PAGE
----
“The company, which will have an initial capitalization of SAR 10 billion ($2.7 billion), will play an active investment role in various areas of the entertainment sector, and seek to attract strategic partnerships to build the eco-system within the Kingdom. Additionally, the company will expand the scope and variety of entertainment offerings according to the latest international standards. The company’s efforts will enable the development of and provide incentives for the entertainment sector, as well as building local capabilities within the Kingdom. The company is planning to invest in a number of entertainment projects, which include an entertainment complex that will be launched by 2019.”
Avoiding Blin.gy and Ricall’s fates.
At first glance, HAAWK’s fundraising appears successful. Yet, to avoid closure, company executives will have to answer the same question that Blin.gy’s CEO failed to answer.
“For every tool that becomes a platform, most don’t. How will yours?”
Dart Music went bankrupt for a reason. The promising start-up only focused classical music metadata. Most musical genres only focus on a few metadata fields. Classical music compositions have 80 to 100 fields.
The metadata startup also burned through all of the money that it raised. A bankruptcy filing showed that Dart Music had $2.57 million in itemized debt. Its assets fell between $50,001 to $100,000.
In addition, HAAWK faces significant competition amongst monetization platforms.
Globally, podcasts are a part of a $65 billion audio market. Acast aims to stand out in the US podcast market. Yet, past reviews have dubbed its mobile apps light on features.
On the iOS, it currently enjoys a solid 4.9 rating. This number drops to 4.2 on Google Play. Some users have complained about the difficulty navigating on the app.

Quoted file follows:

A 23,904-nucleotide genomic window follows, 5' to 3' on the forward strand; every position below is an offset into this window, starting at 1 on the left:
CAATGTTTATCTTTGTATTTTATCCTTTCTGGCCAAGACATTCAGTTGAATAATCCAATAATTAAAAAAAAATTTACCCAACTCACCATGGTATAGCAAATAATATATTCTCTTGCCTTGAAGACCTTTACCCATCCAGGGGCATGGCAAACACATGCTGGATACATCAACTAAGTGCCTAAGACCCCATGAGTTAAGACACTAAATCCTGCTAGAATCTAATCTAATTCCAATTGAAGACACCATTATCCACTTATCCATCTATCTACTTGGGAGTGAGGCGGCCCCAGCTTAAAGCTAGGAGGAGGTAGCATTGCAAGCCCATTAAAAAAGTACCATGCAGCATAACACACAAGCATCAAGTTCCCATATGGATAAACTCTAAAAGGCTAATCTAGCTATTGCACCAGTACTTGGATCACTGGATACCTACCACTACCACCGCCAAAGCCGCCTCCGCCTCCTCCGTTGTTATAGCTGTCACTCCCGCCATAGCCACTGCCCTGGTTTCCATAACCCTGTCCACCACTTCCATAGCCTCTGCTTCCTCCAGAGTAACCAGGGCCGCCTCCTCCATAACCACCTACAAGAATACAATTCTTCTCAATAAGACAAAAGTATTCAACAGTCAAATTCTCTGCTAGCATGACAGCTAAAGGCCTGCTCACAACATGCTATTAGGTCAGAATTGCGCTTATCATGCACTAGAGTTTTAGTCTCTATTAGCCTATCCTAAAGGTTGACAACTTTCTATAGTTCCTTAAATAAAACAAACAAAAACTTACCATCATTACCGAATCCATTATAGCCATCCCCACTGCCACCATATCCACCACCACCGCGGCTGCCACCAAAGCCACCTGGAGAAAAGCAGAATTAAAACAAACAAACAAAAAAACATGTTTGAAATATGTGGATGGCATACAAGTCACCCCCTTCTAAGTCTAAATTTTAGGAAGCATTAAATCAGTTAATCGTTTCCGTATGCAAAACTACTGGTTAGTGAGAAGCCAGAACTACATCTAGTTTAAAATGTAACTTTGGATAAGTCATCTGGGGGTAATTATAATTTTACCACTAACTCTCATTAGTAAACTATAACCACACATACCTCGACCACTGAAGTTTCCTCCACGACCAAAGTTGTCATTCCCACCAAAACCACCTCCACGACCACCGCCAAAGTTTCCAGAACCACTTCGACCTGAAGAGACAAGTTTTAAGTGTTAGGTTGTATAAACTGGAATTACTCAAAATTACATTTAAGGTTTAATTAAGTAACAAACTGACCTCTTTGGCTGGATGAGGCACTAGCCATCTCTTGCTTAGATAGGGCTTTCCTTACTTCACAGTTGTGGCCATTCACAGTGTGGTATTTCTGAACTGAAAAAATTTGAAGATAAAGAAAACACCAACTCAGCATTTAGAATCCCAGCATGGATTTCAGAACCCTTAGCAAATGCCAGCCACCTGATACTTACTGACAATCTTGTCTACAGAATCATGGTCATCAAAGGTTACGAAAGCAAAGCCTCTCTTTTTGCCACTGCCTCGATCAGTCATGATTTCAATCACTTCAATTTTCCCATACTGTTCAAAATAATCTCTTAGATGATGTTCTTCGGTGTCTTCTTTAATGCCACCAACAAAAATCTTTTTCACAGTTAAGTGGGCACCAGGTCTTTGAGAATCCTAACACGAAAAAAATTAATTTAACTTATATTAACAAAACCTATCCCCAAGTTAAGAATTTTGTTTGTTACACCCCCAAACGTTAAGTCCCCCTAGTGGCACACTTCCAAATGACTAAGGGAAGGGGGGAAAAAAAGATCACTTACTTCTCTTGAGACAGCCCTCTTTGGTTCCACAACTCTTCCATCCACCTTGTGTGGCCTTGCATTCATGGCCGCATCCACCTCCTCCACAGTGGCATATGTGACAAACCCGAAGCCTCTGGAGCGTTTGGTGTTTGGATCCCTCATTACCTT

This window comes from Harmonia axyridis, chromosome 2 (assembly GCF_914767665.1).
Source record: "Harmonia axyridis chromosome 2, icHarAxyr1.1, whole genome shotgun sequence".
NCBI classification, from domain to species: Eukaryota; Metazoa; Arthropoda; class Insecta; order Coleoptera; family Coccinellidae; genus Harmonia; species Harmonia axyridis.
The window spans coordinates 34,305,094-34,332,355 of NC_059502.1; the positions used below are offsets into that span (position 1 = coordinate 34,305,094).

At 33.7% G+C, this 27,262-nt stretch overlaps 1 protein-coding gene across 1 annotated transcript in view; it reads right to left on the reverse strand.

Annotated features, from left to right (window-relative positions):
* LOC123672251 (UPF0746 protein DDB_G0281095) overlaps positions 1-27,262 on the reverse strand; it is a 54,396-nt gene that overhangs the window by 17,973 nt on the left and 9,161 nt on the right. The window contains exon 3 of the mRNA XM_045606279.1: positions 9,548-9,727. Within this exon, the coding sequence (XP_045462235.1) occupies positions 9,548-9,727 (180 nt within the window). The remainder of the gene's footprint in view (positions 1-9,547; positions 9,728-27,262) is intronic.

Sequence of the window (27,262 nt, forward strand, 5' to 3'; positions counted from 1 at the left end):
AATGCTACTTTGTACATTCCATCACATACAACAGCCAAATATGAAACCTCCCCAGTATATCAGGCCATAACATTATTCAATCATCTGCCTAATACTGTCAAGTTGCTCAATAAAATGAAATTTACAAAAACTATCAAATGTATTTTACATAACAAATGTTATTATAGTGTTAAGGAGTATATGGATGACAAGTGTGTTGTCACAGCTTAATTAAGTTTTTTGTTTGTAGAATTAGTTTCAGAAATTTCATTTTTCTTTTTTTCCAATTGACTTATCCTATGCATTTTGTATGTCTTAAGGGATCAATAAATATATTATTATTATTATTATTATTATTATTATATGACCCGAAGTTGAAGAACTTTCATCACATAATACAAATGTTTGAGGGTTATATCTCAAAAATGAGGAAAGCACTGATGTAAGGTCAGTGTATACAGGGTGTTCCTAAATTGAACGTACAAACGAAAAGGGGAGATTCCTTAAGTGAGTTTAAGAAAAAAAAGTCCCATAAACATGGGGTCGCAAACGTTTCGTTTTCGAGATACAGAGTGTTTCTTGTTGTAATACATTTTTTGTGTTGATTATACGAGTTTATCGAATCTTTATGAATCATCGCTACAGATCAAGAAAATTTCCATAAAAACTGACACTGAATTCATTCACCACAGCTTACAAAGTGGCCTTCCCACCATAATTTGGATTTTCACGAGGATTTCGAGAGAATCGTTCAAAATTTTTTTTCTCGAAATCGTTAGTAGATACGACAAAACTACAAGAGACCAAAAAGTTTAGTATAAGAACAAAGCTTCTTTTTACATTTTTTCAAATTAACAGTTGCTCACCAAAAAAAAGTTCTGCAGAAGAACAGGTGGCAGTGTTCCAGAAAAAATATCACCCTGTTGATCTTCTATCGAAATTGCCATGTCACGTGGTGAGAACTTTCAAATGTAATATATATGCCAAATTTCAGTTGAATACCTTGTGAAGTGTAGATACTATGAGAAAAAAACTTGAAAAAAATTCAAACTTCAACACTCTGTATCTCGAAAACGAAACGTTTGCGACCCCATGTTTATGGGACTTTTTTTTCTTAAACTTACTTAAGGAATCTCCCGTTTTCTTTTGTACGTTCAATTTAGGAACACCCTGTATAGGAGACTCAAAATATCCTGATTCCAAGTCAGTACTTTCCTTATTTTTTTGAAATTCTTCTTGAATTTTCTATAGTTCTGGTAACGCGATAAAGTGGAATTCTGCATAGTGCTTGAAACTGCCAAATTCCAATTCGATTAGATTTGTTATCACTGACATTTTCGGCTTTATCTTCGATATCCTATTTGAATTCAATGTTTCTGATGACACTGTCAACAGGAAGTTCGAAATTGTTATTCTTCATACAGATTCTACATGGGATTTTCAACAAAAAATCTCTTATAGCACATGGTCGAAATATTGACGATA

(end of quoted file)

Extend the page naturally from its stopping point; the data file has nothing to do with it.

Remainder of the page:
In his post titled My Mobile AR Start-up Died So Yours Doesn’t Have To, Blin.gy CEO admitted that its features ultimately sunk his app’s retention metrics.
Arguably, Acast isn’t a mobile-only platform. Yet, should it fail to fix the problems plaguing its mobile apps, its CEO may find himself writing a similar blog post.
To make money from cover songs, popular independent musician Ari Herstand wrote that Patreon may be a good choice. The company has also enjoyed explosive growth. ReCode recently dubbed the platform “one of the most interesting media startups of the last few years.”
Yet, the company has received its fair share of criticism.
Three years ago, veteran Seattle journalist Glenn Fleishman dubbed the platform a hotbed of “Nazis, pedophilia pushers, harassers, and more.” The Verge also recently examined the controversy surrounding the readily-available NSFW content on Patreon for those willing to pay-up.
Other users have also called out the platform for only providing money “for a few,” similar to YouTube.
As Patreon raises more money, will it be able to tackle these problems before they become a legal headache for the company?
The Saudi Arabian government didn’t provide a lot of detail into their $2.7 billion project. The investment may do well, considering that Saudi crown prince Mohammad bin Salman heads up the PIF.
Yet, how much money will the PIF invest in music-related projects?
Lots of money — and even more questions ahead.
Image by Jericho (CC by 3.0)